The computerization of plumbing and hydronic heating contractors' office management systems - including accounting, billing and payroll - and the implementation of global positioning system (GPS) vehicle tracking programs recorded the two biggest jumps in computer software purchases since 2000.
This is according to PM's latest “Software Editorial Study,” where we surveyed 1,500 subscribers to determine how they are using software in their businesses and the satisfaction level they have with their respective software packages/vendors. (We had an 8 percent response rate.) This same study was conducted in the summer of 2000 with a 12 percent response rate.
Nearly all respondents (94 percent) reported computerized office management systems, up 15 percent from 2000, and 11 percent said they had installed GPS systems (up 7 percent from 2000). Service management systems, which include dispatching and scheduling, were cited by 33 percent of respondents, down from 46 percent in 2000. Another big drop was in inventory control systems - 25 percent in 2005 compared to 33 percent in 2000.
Regarding GPS tracking, 88 percent of respondents do service work, but most (about 71 percent) are smaller companies with less than five technicians and 75 percent have five trucks or less. About 12 percent have between six and 10 trucks, and nearly 7 percent have 11-15 trucks. Only 4.5 percent reported more than 20 trucks. This is pretty consistent with the state of the industry in 2000; only 70 percent of the respondents' companies had five trucks or less and 18 percent had between six and 10.
In either year, only 9 percent of companies provided portable computers or personal data assistants to their field service personnel.
But service management and inventory control seem to be important areas for these contractors in the future. When asked what areas of their businesses they planned on computerizing in the next 12 months, four areas were at the top: service management (34 percent); inventory control (30.2 percent); and office management and estimating, both at 26.4 percent.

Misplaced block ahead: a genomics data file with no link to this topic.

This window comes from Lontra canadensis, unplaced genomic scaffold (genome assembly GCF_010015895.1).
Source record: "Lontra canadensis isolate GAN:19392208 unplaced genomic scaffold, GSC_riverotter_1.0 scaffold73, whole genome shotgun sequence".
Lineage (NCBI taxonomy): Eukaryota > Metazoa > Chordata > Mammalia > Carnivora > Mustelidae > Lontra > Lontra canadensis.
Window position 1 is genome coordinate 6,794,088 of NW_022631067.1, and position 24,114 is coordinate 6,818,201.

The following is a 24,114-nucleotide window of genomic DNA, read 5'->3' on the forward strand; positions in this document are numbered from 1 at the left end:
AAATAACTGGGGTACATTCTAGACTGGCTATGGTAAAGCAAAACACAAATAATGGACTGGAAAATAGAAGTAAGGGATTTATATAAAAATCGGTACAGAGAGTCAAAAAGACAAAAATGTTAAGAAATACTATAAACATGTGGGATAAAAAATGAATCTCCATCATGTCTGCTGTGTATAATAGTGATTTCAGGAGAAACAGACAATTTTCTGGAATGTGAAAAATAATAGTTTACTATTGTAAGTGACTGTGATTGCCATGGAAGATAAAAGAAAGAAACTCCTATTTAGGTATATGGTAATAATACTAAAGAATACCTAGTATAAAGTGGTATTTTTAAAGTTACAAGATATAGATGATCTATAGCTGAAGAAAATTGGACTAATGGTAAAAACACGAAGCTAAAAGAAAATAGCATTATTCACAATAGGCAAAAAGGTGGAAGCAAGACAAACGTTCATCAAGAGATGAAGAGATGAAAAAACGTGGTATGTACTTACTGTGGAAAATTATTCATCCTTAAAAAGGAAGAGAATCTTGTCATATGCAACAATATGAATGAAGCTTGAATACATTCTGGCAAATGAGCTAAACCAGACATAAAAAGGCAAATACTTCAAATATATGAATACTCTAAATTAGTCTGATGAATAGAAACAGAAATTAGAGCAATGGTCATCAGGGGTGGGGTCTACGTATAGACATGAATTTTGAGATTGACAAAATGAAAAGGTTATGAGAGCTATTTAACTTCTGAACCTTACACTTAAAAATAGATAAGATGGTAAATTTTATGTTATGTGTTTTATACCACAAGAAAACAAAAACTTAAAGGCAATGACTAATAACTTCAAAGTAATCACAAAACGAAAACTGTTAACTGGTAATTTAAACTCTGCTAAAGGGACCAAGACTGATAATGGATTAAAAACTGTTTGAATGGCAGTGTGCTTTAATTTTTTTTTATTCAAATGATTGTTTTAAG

The top four areas in 2000? Estimating (42 percent), inventory control (27 percent), and project management and service management, both at 23 percent. While companies had plans for these software installations in 2000, expectations may not have lived up to the reality of the economy slump of the last five years.
Not surprisingly, only 41.6 percent of respondents reported having a company Web site, up from 33 percent in 2000.
Decision InfluencesComputers and their software packages are pricey items, especially when you get into whole-office systems, so a lot goes into the buying decision. More than half of the respondents said they spent less than $10,000 in their overall computer systems (hardware and software) in the last five years. This is consistent with the 2000 figures, where 49 percent of respondents spent that amount. About 20 percent spent from $10,000 to $15,000, up from 16 percent in 2000.
What factors influenced our readers' software purchase or specification decisions? The three that were considered very important were product quality rating (92.6 percent), after-sale support (90.8 percent) and upgrade availability (87.6 percent).
In 2000, the top three factors were product quality rating, after-sale support and technological leadership (upgrade availability was not one of the factors given).
The factors that actually helped them to make the final decision on which software to purchase were ease of use (74 percent), recommendations by industry colleagues (64 percent) and compatibility with existing software (63 percent). In 2000, the top three factors were demonstrating software provided by company, recommendations by industry colleagues and reading an ad or review in a specialized trade magazine (ease of use and compatibility with existing software were not given as choices).
Support & SatisfactionNearly 65 percent of respondents said that someone on staff manages computer operations, but not a dedicated staff person (71 percent in 2000). Almost 28 percent use a contracted computer company (17 percent in 2000), and about 4 percent employ a dedicated, full-time computer specialist (12 percent in 2000).
Almost 59 percent of respondents said their software vendors have been very supportive in helping them resolve software problems; 35 percent said they were somewhat supportive. These figures are consistent with the 2000 study.
Of the almost 60 percent who said their vendors provided training, 43.6 percent said it took two to five days of training on a particular software package (47 percent in 2000). About 16 percent reported six to 10 days of training (2000: 13 percent), and nearly 24 percent reported more than 10 days of training (2000: 21 percent).
About 58 percent said the training took the amount of time they thought it would; 29 percent said the training took longer. In 2000, 14 percent said it took longer, while 32 percent said the training took less time than they thought it would. In both surveys, “bugs” or computer glitches occurred sometimes or rarely.
The majority of respondents (nearly 84 percent) were altogether satisfied with the support received from their vendors after a software purchase (78 percent in 2000).
A complete copy of the survey can be purchased for $95. For more information, contact Cory Maxwell at 248/244-6415, firstname.lastname@example.org.